- The effective tax bite is reduced by lots of tax breaks built into the system and steadily expanded in recent years. Business and higher-income earners benefit the most.
- Lower income groups face a higher burden from many important U.S. taxes – including the Social Security and Medicare payroll taxes, and the income and sales taxes collected by many states.
When all the taxes are added up, the American tax system is essentially flat – that is, the share of taxes paid by each income group resembles the share of income it receives. In 2011, the lowest fifth of earners received 3.4 percent of total income and paid 2.1 percent of total taxes, the middle fifth received 11.4 percent of income and paid 10.3 percent of taxes, and the top one percent received 21 percent of income and paid 21.6 percent of taxes.
Other advanced nations also take a lot in taxes from low-income households. But European countries also use generous social programs to give extra help to middle and low-income earners. In the United States, this happens only for older citizens on Social Security and Medicare.
The U.S. tax code is also extraordinarily complex, even if we just consider federal taxes alone. Numerous exclusions, deductions and credits add to the length of tax returns and the time needed for completion. Taxing families rather than individuals requires complex calculations, and so does the Alternative Minimum Tax, which forces taxpayers to calculate their tax liability twice, once under the regular income tax and then again under the AMT, and pay whichever is higher.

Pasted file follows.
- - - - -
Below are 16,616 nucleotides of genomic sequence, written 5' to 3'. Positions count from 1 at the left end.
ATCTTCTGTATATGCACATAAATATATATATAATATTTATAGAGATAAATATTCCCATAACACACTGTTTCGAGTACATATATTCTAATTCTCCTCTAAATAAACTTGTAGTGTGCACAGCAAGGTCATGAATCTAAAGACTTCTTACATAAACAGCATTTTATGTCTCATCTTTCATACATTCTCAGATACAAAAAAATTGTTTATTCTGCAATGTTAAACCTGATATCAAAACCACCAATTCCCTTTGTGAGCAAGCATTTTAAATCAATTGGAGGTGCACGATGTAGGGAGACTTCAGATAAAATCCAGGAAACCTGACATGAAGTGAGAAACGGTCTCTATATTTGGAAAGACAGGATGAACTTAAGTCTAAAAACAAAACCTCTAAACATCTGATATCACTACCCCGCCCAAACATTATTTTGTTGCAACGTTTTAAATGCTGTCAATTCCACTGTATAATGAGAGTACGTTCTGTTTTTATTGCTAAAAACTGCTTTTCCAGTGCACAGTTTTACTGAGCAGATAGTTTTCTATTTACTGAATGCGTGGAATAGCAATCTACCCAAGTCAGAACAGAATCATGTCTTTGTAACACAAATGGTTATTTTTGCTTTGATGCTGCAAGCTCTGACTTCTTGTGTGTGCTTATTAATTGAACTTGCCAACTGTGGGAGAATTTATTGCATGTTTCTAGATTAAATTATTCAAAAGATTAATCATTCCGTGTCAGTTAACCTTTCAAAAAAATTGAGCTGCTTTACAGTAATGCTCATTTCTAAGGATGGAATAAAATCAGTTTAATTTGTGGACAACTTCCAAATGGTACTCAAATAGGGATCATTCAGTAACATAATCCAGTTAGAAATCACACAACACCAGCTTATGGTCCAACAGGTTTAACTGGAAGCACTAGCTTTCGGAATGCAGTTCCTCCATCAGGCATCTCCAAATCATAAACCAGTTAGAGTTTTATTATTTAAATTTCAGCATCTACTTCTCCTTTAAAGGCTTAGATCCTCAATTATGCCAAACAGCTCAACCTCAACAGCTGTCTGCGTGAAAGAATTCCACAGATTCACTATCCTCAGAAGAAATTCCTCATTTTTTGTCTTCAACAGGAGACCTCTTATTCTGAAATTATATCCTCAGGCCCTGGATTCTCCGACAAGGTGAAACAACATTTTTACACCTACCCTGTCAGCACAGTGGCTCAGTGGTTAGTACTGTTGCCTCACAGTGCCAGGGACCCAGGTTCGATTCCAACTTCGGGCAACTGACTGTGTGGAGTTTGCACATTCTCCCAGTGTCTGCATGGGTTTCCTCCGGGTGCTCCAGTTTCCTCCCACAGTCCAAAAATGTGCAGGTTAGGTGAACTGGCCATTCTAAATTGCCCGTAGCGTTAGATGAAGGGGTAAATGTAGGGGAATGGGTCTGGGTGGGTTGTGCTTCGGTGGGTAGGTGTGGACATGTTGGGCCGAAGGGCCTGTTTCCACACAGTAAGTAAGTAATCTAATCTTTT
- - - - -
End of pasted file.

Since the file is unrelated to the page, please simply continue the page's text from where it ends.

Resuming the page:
U.S. survey respondents say that complexity bothers them more than the actual amount they pay. And an opaque, loophole-ridden tax system leads to bitter political conflicts over who pays how much. Many countries make tax compliance easier. Some don’t require most to file returns, because individuals rather than families are taxed with withholding from both wages and interest. Credits and deductions may also be equal, not tilted toward the rich as in the United States.
The Downside of Low Taxes
No one likes to pay taxes, and taxes that are too high can strangle economic growth. But so can taxes that are too low – the threat the United States now faces. U.S. revenues have remained flat, even as the population ages and economic needs grow. Squeezing investments in education, research, and economic infrastructure erodes the bases of future productivity. America spends just 1.7 percent of GDP on transportation infrastructure, for example, compared to 4 percent in Canada, 5 percent in Europe, and 9 percent in China. A recent commission found that U.S. transportation spending is less than half of what is needed to keep systems in good repair and make improvements vital to meet international competition. The story is the same for other economically crucial areas. Low taxes may seem like a good idea – but, over time, they can prove increasingly costly to businesses, families, and the United States as a whole.
Read more in Andrea Louise Campbell, “America the Undertaxed: U.S. Fiscal Policy in Perspective,” Foreign Affairs 91, no. 5 (September/October 2012): 99-112.